Marian University’s Byrum School of Business, based in Indianapolis, ranks No. 56 overall this year, down ten places from No. 46 in 2021. Marian is relatively small, yet the private school ranked No. 9 among its Catholic peers. The Byrum School of Business offers majors in accounting, business analytics, finance, logistics and supply chain management, management, and marketing as well as minors in accounting, business, and finance. Byrum is a school on the rise, with a more than 52% increase of students in its 2021 class.
For two consecutive years, Byrum has reported that 100% of their graduates had at least one business-specific internship before graduation. They also reported that a solid 100% of the Class of 2021 found full-time employment within three months of graduation, an outstanding outcome. Although it seemed unlikely they could do much better with an incredibly high rate, they managed to improve from 97.95% of the Class of 2020. With a power blend of career outcomes and student internships, Marian University is No. 2 in return on investment among P&Q ranked catholic B-Schools.
DIVERSITY A MARIAN STRENGTH
Driven by its Franciscan values, Marian University ranks No. 6 in first generation student generation with 35.70% of the class of 2021, and No. 15 for 29.20% of the class considered a minority. Marian has also gained national attention for its Diversity in Leadership program with the University of Notre Dame, Purdue, and Butler University.
Experiential learning is the cornerstone of Marian’s undergraduate business curriculum. About 92% of 2019 alumni that responded to our survey said they had at least one impactful “signature experience” during their time at the Byrum School. And many referenced experiential learning as those signature experiences.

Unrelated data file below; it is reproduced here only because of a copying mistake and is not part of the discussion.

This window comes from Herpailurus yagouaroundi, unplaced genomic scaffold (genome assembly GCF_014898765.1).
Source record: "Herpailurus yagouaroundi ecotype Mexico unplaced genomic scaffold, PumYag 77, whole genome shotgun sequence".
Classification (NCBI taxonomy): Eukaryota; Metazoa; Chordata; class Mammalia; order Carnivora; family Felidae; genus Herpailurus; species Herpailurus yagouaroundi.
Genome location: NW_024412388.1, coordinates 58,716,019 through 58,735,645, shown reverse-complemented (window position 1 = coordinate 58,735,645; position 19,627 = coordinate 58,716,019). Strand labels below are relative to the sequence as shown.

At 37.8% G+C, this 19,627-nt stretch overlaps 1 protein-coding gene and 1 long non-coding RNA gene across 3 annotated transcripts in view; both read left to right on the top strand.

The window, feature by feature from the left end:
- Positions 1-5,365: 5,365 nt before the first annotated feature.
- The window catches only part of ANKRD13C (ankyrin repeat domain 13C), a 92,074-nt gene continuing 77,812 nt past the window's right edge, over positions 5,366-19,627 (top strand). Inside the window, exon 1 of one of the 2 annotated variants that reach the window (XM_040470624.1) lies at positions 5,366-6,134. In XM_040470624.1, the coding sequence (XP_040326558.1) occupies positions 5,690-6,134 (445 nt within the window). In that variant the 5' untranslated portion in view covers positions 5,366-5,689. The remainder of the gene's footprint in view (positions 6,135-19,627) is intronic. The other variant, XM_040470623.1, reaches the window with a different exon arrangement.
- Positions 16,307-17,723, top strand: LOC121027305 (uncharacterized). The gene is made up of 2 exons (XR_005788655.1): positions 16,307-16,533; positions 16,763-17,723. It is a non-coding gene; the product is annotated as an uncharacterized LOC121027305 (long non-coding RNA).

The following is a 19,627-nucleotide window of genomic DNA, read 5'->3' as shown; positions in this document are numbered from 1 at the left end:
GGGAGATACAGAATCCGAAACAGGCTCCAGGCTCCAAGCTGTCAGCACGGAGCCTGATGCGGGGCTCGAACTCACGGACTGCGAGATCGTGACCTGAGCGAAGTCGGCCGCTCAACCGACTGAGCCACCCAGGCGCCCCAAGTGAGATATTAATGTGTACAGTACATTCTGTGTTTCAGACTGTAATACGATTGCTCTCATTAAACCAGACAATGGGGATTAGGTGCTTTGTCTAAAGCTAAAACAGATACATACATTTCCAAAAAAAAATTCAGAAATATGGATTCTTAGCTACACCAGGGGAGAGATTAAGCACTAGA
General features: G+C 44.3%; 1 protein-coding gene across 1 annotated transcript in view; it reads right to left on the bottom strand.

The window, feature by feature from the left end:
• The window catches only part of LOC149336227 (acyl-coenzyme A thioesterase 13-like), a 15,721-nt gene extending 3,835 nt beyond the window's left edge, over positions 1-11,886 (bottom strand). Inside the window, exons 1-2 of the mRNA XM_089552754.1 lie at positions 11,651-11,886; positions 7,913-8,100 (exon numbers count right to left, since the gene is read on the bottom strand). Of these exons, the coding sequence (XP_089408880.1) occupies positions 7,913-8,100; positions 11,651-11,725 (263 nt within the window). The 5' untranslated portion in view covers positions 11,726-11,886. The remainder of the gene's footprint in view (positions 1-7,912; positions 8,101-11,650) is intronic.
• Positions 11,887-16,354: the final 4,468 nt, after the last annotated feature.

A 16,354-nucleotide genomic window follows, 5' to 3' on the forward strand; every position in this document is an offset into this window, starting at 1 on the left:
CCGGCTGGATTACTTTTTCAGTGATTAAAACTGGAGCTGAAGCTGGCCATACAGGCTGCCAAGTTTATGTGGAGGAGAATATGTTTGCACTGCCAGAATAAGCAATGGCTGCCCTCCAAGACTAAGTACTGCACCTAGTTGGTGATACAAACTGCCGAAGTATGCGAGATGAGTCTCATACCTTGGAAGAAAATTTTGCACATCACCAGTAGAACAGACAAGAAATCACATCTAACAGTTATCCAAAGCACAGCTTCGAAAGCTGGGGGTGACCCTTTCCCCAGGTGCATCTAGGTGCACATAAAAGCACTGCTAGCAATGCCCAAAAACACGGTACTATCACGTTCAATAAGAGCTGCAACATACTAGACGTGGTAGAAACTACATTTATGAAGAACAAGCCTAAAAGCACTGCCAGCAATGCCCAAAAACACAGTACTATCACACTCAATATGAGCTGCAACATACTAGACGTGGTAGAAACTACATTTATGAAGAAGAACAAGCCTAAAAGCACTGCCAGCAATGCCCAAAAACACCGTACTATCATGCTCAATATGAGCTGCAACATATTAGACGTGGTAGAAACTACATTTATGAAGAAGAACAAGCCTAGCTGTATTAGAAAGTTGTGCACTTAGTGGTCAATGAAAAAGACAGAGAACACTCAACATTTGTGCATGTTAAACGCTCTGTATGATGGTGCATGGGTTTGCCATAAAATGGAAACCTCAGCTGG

Byrum students are attracting attention on the national stage. Their undergrad student team won the 2022 Chartered Financial Analyst CFA State Championship and Byrum placed second in the Amazon case competition, coming out ahead of Wharton, Foster and Tobin.
EXPERIENTIAL LEARNING AT MARIAN: ‘WHAT PREPARED ME MOST FOR LIFE POST-GRADUATION’
Byrum has a unique structure of two required nine-hour courses that included bundles of three courses each. The first of which is the Business Plan Competition of Bus109 and consists of the intro to business course as intros to economics and accounting. Students work in teams to create business plans and then pitch those business plans to business professionals, who then award money to the winning team to actually run the business.